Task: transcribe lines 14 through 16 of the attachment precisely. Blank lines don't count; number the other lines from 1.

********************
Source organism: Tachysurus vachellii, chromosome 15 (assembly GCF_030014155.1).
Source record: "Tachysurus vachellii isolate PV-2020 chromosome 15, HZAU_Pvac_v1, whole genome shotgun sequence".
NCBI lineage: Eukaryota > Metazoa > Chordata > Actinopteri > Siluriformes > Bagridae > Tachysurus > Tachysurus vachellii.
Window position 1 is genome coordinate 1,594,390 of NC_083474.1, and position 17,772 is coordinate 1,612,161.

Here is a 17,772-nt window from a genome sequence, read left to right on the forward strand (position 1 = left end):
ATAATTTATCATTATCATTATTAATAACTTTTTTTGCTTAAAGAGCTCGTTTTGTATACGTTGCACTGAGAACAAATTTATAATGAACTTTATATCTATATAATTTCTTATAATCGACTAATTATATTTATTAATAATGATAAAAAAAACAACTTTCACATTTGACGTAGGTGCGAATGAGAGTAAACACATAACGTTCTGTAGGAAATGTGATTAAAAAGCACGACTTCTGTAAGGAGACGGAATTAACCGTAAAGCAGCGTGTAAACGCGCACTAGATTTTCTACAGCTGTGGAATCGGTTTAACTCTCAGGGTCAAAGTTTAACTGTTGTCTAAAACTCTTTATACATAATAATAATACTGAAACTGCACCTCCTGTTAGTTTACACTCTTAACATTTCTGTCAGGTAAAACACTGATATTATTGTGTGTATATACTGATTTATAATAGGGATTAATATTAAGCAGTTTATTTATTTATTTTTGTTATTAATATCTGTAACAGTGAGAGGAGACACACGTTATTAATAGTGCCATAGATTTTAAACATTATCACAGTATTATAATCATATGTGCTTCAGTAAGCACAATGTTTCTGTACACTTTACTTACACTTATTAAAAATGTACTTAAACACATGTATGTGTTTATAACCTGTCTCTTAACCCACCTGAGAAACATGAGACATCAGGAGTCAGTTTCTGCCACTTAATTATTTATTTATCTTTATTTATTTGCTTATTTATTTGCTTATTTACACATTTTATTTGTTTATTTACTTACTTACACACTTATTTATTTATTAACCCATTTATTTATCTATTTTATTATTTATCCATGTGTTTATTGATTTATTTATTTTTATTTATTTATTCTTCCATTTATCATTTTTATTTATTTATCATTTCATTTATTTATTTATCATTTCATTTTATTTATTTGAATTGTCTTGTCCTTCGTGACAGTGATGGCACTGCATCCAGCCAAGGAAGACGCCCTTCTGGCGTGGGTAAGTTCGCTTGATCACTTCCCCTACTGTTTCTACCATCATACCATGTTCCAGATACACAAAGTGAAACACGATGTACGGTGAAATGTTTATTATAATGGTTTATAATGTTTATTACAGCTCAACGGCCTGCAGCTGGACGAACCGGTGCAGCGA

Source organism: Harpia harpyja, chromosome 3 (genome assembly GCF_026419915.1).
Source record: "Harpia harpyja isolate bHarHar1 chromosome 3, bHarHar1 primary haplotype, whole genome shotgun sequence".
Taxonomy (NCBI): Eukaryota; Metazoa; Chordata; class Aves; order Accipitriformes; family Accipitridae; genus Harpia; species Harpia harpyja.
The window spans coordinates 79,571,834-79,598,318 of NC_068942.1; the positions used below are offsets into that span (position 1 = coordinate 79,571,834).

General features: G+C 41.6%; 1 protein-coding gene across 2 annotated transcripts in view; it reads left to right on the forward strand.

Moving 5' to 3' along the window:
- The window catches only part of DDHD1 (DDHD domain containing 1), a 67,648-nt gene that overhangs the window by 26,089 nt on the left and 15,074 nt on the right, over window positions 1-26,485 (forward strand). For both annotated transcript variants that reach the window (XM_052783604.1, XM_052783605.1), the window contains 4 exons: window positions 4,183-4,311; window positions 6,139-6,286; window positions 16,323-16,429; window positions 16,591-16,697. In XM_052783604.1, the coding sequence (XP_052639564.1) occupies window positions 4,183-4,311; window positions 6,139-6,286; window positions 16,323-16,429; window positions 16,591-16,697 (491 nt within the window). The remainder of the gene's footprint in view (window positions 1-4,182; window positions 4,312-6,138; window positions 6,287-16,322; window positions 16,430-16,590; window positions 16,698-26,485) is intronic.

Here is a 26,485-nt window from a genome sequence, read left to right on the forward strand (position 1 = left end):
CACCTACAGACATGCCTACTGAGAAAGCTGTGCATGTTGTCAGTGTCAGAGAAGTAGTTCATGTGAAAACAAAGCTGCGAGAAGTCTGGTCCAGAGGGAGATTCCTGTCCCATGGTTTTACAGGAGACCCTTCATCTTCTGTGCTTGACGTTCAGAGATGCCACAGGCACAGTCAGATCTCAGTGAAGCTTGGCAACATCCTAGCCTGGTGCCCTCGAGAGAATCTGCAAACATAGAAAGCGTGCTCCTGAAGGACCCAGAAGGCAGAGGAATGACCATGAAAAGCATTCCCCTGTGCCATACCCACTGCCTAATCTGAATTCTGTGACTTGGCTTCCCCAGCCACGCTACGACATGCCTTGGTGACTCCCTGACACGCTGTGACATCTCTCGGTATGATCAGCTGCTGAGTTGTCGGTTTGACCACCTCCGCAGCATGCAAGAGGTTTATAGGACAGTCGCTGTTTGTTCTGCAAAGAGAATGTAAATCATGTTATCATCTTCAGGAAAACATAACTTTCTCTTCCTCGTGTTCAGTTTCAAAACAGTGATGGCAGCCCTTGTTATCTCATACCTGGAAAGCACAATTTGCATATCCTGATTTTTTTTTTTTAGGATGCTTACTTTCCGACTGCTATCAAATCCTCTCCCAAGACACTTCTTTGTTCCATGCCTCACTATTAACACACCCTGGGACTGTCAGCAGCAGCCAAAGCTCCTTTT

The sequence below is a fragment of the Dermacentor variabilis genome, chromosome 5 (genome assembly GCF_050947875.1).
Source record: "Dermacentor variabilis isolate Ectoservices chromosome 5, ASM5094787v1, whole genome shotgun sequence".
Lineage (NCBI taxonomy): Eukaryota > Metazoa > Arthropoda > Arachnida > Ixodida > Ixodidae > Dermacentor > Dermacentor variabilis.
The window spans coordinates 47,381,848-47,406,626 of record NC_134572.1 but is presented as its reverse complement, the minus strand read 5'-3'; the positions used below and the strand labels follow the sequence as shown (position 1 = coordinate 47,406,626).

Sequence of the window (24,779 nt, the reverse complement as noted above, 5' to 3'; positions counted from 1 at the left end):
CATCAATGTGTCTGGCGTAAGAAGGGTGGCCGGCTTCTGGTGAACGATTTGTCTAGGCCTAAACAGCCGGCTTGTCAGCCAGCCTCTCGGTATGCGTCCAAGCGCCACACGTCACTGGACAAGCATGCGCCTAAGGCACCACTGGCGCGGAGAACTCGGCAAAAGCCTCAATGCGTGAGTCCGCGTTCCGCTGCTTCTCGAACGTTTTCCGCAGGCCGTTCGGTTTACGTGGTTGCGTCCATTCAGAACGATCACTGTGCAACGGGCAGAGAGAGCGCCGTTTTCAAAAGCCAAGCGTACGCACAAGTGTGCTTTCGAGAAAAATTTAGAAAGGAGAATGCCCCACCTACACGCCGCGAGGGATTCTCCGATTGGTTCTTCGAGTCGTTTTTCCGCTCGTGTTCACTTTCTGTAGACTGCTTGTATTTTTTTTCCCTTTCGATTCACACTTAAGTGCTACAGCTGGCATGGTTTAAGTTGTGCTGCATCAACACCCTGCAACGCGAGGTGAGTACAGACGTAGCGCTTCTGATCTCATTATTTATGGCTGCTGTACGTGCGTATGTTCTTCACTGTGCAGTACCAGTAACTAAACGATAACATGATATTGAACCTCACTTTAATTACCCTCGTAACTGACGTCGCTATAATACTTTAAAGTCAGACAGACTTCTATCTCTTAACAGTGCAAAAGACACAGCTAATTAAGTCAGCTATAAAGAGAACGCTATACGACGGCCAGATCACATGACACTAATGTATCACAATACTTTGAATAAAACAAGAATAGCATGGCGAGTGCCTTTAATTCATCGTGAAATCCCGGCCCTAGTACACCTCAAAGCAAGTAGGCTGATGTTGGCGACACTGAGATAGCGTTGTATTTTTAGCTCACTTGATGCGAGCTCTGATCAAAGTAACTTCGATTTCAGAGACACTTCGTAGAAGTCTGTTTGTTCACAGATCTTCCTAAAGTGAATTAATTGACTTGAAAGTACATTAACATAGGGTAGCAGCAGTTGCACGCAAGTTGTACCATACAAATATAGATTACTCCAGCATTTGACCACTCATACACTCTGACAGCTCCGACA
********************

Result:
Here is a 26,485-nt window from a genome sequence, read left to right on the forward strand (position 1 = left end):
CACCTACAGACATGCCTACTGAGAAAGCTGTGCATGTTGTCAGTGTCAGAGAAGTAGTTCATGTGAAAACAAAGCTGCGAGAAGTCTGGTCCAGAGGGAGATTCCTGTCCCATGGTTTTACAGGAGACCCTTCATCTTCTGTGCTTGACGTTCAGAGATGCCACAGGCACAGTCAGATCTCAGTGAAGCTTGGCAACATCCTAGCCTGGTGCCCTCGAGAGAATCTGCAAACATAGAAAGCGTGCTCCTGAAGGACCCAGAAGGCAGAGGAATGACCATGAAAAGCATTCCCCTGTGCCATACCCACTGCCTAATCTGAATTCTGTGACTTGGCTTCCCCAGCCACGCTACGACATGCCTTGGTGACTCCCTGACACGCTGTGACATCTCTCGGTATGATCAGCTGCTGAGTTGTCGGTTTGACCACCTCCGCAGCATGCAAGAGGTTTATAGGACAGTCGCTGTTTGTTCTGCAAAGAGAATGTAAATCATGTTATCATCTTCAGGAAAACATAACTTTCTCTTCCTCGTGTTCAGTTTCAAAACAGTGATGGCAGCCCTTGTTATCTCATACCTGGAAAGCACAATTTGCATATCCTGATTTTTTTTTTTTAGGATGCTTACTTTCCGACTGCTATCAAATCCTCTCCCAAGACACTTCTTTGTTCCATGCCTCACTATTAACACACCCTGGGACTGTCAGCAGCAGCCAAAGCTCCTTTT

The sequence below is a fragment of the Dermacentor variabilis genome, chromosome 5 (genome assembly GCF_050947875.1).